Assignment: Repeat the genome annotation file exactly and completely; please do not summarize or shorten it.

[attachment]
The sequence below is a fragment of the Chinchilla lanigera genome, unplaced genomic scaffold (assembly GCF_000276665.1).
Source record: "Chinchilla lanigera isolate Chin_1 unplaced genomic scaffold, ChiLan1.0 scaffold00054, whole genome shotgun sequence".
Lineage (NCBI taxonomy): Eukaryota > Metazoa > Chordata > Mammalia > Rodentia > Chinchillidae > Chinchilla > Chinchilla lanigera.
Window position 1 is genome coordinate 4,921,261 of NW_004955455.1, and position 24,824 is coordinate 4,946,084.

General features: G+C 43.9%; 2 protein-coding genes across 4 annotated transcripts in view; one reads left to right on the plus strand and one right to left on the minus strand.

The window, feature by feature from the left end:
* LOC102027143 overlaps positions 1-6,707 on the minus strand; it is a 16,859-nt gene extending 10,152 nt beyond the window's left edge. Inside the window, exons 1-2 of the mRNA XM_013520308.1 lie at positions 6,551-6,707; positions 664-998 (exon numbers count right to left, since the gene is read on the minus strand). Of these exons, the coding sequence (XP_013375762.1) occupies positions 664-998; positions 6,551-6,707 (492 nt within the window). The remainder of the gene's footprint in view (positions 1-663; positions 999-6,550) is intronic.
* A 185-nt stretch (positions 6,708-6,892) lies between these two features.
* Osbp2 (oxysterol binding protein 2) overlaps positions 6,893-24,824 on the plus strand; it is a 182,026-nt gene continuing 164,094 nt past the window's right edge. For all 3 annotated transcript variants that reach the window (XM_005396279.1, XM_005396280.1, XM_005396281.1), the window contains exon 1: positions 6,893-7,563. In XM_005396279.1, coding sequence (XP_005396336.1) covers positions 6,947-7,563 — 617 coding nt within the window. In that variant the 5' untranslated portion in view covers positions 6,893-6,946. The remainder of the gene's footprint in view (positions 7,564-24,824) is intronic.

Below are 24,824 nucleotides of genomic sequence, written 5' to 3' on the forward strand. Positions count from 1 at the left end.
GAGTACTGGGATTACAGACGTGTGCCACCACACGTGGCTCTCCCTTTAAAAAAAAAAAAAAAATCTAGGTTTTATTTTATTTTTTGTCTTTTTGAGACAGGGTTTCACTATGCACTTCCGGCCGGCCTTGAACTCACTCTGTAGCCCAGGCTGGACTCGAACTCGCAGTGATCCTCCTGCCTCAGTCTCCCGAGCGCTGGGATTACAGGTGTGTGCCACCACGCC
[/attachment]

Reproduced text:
The sequence below is a fragment of the Chinchilla lanigera genome, unplaced genomic scaffold (assembly GCF_000276665.1).
Source record: "Chinchilla lanigera isolate Chin_1 unplaced genomic scaffold, ChiLan1.0 scaffold00054, whole genome shotgun sequence".
Lineage (NCBI taxonomy): Eukaryota > Metazoa > Chordata > Mammalia > Rodentia > Chinchillidae > Chinchilla > Chinchilla lanigera.
Window position 1 is genome coordinate 4,921,261 of NW_004955455.1, and position 24,824 is coordinate 4,946,084.

General features: G+C 43.9%; 2 protein-coding genes across 4 annotated transcripts in view; one reads left to right on the plus strand and one right to left on the minus strand.

The window, feature by feature from the left end:
* LOC102027143 overlaps positions 1-6,707 on the minus strand; it is a 16,859-nt gene extending 10,152 nt beyond the window's left edge. Inside the window, exons 1-2 of the mRNA XM_013520308.1 lie at positions 6,551-6,707; positions 664-998 (exon numbers count right to left, since the gene is read on the minus strand). Of these exons, the coding sequence (XP_013375762.1) occupies positions 664-998; positions 6,551-6,707 (492 nt within the window). The remainder of the gene's footprint in view (positions 1-663; positions 999-6,550) is intronic.
* A 185-nt stretch (positions 6,708-6,892) lies between these two features.
* Osbp2 (oxysterol binding protein 2) overlaps positions 6,893-24,824 on the plus strand; it is a 182,026-nt gene continuing 164,094 nt past the window's right edge. For all 3 annotated transcript variants that reach the window (XM_005396279.1, XM_005396280.1, XM_005396281.1), the window contains exon 1: positions 6,893-7,563. In XM_005396279.1, coding sequence (XP_005396336.1) covers positions 6,947-7,563 — 617 coding nt within the window. In that variant the 5' untranslated portion in view covers positions 6,893-6,946. The remainder of the gene's footprint in view (positions 7,564-24,824) is intronic.

Below are 24,824 nucleotides of genomic sequence, written 5' to 3' on the forward strand. Positions count from 1 at the left end.
GAGTACTGGGATTACAGACGTGTGCCACCACACGTGGCTCTCCCTTTAAAAAAAAAAAAAAAATCTAGGTTTTATTTTATTTTTTGTCTTTTTGAGACAGGGTTTCACTATGCACTTCCGGCCGGCCTTGAACTCACTCTGTAGCCCAGGCTGGACTCGAACTCGCAGTGATCCTCCTGCCTCAGTCTCCCGAGCGCTGGGATTACAGGTGTGTGCCACCACGCC